The Hungarian government rejects all those allegations and Orban skilfully spins criticism of his government to seem like attacks on Hungary itself, playing on the Hungarians' deeply rooted national pride and fear of outside intervention.
Voters in Hungary are preparing to give Orban another four years in power because he understands something fundamental about Hungarians: many of them believe their country is not like the rest of Europe, and suspect the world has an axe to grind against them.
"Most Hungarians like to have a leader who is braver than everybody and who is giving kind of slaps into the face of international community which in the national ego is the source of all evil. Never Hungarians' abilities are the reason for any failure," said Miklos Haraszti, who in the 1980s was a mentor to young anti-Communist dissidents, including Orban.
Hungarians' sense that they are the black sheep of Europe stems from their history. They are settlers in their land: their ancestors originated in what is now central Russia, and migrated to the banks of the Danube River around the ninth century.
As a result, they are ethnically different from their Slavic and Teutonic neighbours. The nearest cousins to their language are in Finland, and in Russia's Ural mountains.
Once settled, the Hungarians were occupied first by the Ottomans, then by the Habsburgs who absorbed them into the Austro-Hungarian Empire. On the losing side in World War One, Hungary lost two-thirds of its territory.
In World War Two, Nazi Germany pulled Hungary into its orbit, to be replaced by the Soviet Union which held sway until the fall of the Iron Curtain.
From 1989, Hungary embraced capitalism and the European Union but suspicion lingered. To many, the country faced a new threat, this time from international financial interests and the liberal moral values of Western Europe. During his election campaign Orban has nursed this sentiment numerous times.
At the site of a planned furniture factory near the town of Batonyterenye, 100 km (60 miles) east of the capital Budapest, Orban smiled only as he watched a Hungarian folk ensemble of school-age girls in traditional dress performing.
In power, Orban has done things which chime with Hungarians' desire to feel proud again of their identity.
He had the "Holy Crown" worn for centuries by Hungarian kings moved from a museum to a grand hall in parliament, where it is watched over by sentries in perfectly starched uniforms.
He has relished conflicts. He accused foreign banks of trying to exploit ordinary people. He ratcheted up a spat with Germany's Angela Merkel by mentioning how Nazi Germany sent tanks into Hungary. He fought a war of words with the IMF, during which billboards went up around Budapest saying Hungary would not give in to the Fund's dictates. He said "troops of bureaucrats" from Brussels were attacking Hungarian sovereignty.
All that plays successfully with many voters no matter how badly it is taken abroad.
Outside a convenience store in Gyongyos, a farming town surrounded by vineyards, people talked about how Orban fixed the financial mess inherited from his Socialist predecessor, and about how he had brought down households' gas and electricity bills. His standing is helped too by the fact his Socialist opponents are weak.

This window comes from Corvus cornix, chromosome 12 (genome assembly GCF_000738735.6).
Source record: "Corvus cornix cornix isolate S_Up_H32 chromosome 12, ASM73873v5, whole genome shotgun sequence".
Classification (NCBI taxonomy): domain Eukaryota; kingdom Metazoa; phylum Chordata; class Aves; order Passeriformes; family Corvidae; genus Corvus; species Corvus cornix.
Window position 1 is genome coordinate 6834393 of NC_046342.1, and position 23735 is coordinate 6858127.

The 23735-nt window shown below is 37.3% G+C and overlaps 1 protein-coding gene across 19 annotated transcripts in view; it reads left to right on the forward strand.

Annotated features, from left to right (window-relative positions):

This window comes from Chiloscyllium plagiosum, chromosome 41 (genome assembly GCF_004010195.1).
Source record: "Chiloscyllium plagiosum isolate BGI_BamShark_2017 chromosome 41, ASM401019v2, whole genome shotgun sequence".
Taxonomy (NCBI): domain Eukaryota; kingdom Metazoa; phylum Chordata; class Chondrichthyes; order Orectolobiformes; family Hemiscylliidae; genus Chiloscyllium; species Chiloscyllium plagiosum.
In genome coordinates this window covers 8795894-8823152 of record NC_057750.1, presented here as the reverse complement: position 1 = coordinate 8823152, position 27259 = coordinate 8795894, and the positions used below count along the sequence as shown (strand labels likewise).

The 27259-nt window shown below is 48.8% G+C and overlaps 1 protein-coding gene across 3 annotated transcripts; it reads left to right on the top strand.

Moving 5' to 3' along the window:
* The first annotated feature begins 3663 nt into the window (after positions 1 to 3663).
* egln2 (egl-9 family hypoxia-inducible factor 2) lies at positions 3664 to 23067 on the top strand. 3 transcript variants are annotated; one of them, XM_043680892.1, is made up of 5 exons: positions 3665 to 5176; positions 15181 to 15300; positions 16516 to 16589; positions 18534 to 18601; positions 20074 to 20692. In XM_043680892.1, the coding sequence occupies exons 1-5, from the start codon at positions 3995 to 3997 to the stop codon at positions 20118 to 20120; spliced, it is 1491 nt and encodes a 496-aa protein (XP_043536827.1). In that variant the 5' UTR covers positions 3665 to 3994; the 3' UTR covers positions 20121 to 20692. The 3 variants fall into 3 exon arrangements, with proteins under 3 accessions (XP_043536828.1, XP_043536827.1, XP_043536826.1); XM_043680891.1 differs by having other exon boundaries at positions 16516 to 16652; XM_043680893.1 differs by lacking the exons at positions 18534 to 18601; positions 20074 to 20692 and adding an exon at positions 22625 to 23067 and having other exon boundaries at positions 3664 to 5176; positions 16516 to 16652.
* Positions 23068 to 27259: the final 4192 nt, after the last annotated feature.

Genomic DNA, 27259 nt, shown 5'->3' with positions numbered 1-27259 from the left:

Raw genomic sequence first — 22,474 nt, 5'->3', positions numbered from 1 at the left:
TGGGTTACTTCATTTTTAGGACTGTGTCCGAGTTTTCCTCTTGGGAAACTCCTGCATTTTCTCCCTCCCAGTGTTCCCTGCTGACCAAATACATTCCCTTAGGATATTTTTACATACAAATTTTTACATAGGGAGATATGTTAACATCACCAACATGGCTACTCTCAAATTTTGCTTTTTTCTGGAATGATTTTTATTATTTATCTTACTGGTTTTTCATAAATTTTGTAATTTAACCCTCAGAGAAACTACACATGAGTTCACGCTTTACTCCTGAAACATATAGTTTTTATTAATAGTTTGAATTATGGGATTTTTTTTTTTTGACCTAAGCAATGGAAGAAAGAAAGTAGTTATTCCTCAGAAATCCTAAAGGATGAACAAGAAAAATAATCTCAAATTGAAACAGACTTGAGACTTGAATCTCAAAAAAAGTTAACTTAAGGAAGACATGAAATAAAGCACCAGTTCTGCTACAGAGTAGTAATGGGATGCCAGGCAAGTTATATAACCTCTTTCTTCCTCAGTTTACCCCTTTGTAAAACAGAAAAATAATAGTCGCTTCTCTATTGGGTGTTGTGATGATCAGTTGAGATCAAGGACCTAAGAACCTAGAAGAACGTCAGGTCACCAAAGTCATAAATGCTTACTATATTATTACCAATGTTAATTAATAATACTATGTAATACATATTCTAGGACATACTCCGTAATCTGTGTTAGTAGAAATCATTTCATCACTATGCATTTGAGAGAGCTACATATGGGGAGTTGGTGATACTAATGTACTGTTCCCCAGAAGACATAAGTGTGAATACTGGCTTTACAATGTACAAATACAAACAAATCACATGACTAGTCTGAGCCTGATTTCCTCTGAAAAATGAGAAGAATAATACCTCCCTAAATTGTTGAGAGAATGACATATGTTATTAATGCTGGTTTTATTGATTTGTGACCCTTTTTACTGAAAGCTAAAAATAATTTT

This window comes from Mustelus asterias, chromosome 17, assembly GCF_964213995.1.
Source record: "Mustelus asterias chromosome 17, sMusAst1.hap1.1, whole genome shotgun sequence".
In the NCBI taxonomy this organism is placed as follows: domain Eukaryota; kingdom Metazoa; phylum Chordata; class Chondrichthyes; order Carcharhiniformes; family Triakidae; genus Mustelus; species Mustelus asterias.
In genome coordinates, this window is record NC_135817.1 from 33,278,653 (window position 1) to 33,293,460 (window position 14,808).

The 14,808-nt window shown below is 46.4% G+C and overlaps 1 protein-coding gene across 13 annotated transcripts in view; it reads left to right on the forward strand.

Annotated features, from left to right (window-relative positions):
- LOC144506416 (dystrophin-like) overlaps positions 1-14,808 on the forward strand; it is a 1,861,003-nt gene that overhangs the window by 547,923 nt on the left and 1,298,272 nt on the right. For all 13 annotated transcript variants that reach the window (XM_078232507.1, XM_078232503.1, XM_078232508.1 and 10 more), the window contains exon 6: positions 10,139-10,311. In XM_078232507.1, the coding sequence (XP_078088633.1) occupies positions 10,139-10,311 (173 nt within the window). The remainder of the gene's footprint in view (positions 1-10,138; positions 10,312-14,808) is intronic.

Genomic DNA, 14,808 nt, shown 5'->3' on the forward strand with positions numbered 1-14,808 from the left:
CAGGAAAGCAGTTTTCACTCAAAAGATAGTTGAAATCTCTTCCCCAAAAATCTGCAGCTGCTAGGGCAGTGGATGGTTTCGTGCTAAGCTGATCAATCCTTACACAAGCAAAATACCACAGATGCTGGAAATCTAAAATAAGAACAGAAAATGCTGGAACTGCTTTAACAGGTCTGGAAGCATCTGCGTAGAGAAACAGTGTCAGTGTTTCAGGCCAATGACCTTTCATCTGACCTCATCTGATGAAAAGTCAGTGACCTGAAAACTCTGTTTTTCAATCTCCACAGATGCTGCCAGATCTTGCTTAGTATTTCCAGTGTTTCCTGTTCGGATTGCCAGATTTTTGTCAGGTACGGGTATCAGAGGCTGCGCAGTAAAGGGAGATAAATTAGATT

A recurring theme, though, is the way Orban puts Hungary first. "He stands up and says whether he likes something or not," said Zoltan Szerencses, 29, an accountant.
"He does not care much whether the EU likes something or not. And I like this, that he dares to express his opinion to the outside world, not just at home."
Gabriella Toth, 53, looks after her disabled husband and lives in Gyongyos on state handouts. "He defends the Hungarian people and the country," she said of Orban. "He is not a marionette of the EU and I think that is a good thing."
Few doubt that Orban's views are sincerely held, but people who know him say there is calculation involved to.
"The young Viktor Orban was a good pupil in the art of kicking up conflict and that was turned to good use when fighting the communist authorities and we had to grab any possibility of publicness. But today that ability grew into an international trouble-making but also serving his posturing at home as the defender of the nation, of a nation that likes that posturing," said Haraszti, now an Orban critic.
Diplomats say Orban is pragmatic about the fights he picks. They say he stays just the right side of the line which, if crossed, would bring major financial and economic consequences.
For all his verbal attacks on Brussels, as he toured the country this month, his black Volkswagen van sped along roads that were part-financed by EU money.
Asked to comment for this article, a government spokesman, Ferenc Kumin, said the main reason voters backed the ruling party was the improving economy. He pointed to independent surveys which showed consumer confidence and business confidence were rising.
"Consumer confidence index is on an 8 year high, business confidence index is on a 14 year high which explains why people have trust in the incumbent government. It's typical that an incumbent government enjoys support when people have positive sentiment and positive feeling about their future, about their households' future and about the future of their businesses here," Kumin said.
He said though that Orban did seem to be successful in defending Hungary's national interests, "and likely this is reflected in his massive support." He declined to comment on allegations Orban sought out conflict for political effect, saying this was speculation.
Reuters has submitted requests for interviews with Orban, but to date with no response.